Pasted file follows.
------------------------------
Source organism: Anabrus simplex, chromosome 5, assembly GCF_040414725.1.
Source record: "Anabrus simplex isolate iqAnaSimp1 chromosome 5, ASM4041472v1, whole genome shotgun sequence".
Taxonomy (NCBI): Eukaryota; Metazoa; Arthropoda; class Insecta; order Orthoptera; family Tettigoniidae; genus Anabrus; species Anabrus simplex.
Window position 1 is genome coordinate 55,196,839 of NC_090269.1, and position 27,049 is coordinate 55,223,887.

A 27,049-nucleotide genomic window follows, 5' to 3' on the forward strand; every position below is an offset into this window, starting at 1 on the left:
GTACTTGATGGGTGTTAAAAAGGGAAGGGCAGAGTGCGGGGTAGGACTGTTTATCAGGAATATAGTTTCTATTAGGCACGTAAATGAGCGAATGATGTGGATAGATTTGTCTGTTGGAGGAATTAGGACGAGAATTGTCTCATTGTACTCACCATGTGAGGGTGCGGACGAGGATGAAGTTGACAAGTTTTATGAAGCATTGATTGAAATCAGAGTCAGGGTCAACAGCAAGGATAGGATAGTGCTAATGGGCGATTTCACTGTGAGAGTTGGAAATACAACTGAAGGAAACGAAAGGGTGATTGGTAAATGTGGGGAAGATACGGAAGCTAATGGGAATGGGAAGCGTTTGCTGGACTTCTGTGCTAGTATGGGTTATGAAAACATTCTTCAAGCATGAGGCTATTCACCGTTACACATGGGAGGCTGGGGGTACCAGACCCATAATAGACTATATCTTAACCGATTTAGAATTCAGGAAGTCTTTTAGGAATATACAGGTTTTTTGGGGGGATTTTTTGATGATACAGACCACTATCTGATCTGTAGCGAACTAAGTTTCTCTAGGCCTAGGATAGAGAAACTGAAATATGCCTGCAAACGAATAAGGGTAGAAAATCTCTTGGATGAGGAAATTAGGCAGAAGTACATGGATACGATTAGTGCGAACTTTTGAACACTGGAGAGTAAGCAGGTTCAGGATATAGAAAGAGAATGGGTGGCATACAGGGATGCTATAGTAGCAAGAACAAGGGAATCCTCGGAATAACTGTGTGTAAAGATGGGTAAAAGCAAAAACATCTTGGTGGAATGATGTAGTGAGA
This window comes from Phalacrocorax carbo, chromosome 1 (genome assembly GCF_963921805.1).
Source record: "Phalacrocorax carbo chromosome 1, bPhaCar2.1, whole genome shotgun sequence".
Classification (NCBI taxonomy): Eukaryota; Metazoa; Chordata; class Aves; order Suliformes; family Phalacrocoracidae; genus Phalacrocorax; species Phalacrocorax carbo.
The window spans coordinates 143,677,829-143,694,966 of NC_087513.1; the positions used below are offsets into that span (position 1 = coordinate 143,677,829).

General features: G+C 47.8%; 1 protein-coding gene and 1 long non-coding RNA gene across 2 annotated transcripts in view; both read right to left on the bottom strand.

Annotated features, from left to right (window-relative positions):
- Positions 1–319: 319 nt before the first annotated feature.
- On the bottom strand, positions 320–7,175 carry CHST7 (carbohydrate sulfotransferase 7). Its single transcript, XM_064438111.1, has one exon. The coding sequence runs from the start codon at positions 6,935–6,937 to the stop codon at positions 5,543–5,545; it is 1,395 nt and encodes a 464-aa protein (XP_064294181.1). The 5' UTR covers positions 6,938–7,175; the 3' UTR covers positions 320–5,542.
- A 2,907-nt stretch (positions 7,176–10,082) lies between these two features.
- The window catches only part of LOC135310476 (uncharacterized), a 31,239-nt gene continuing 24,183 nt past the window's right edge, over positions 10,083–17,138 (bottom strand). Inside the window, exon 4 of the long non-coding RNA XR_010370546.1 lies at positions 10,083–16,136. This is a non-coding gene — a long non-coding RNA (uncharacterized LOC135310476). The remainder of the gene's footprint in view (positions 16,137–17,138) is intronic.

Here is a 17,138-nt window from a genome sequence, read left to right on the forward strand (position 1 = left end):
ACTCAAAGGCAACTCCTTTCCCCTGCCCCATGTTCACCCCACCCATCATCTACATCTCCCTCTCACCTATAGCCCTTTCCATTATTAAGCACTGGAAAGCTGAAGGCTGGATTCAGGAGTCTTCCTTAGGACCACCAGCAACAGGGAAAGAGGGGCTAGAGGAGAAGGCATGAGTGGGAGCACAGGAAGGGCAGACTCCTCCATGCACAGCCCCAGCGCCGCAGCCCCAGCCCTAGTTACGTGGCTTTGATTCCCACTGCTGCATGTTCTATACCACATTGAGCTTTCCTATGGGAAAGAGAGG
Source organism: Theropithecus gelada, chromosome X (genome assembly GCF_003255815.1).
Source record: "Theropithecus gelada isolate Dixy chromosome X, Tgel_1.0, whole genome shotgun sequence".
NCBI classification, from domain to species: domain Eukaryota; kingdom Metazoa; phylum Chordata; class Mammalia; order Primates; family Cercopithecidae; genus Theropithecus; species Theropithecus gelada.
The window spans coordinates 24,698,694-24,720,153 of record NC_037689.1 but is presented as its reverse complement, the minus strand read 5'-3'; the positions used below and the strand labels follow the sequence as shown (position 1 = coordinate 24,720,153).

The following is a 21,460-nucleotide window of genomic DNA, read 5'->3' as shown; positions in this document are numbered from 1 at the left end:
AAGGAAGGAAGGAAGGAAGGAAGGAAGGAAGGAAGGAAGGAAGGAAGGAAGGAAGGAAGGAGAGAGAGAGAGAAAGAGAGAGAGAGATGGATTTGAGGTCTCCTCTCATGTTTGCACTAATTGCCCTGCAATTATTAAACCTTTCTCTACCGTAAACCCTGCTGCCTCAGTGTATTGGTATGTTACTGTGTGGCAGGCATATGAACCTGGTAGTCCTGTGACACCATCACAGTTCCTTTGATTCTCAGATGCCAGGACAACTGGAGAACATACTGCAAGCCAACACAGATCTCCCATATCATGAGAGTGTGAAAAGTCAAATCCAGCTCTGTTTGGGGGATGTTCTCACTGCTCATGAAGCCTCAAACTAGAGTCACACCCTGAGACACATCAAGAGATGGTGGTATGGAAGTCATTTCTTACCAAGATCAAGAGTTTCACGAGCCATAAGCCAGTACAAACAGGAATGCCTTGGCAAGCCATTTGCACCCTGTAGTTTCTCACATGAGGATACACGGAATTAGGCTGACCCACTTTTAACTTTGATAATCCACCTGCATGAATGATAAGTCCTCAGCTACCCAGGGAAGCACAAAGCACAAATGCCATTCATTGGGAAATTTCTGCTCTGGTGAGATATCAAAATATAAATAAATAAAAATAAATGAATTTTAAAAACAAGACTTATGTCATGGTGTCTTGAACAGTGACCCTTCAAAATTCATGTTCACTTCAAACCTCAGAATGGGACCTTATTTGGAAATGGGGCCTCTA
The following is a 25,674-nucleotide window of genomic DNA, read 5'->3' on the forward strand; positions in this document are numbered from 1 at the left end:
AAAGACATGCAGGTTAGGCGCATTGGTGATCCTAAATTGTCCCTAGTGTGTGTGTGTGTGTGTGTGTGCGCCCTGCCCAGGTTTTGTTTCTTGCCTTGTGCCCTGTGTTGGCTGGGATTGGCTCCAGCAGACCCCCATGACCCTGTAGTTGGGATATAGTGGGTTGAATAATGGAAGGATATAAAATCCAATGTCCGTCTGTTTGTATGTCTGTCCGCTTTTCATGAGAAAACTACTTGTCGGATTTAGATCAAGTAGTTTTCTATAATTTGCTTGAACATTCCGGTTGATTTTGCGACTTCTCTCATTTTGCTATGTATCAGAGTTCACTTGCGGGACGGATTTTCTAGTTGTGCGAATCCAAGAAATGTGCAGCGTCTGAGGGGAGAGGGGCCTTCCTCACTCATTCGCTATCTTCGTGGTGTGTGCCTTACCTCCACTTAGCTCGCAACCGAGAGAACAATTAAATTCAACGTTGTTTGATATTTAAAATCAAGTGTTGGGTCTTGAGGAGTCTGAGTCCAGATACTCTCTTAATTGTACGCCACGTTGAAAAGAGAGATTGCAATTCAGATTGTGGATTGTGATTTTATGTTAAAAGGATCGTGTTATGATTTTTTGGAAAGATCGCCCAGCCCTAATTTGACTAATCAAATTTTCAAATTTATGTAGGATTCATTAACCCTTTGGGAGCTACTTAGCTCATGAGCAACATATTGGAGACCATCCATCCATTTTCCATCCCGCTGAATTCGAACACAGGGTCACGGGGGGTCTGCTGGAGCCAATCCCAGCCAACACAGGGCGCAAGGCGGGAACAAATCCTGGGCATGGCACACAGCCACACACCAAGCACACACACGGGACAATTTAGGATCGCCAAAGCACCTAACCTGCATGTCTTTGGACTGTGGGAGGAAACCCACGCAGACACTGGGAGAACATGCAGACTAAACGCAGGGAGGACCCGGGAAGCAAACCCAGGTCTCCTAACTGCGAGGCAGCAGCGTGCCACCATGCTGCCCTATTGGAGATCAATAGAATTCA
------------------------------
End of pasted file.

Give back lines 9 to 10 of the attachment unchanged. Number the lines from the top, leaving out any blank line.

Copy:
Classification (NCBI taxonomy): Eukaryota; Metazoa; Chordata; class Aves; order Suliformes; family Phalacrocoracidae; genus Phalacrocorax; species Phalacrocorax carbo.
The window spans coordinates 143,677,829-143,694,966 of NC_087513.1; the positions used below are offsets into that span (position 1 = coordinate 143,677,829).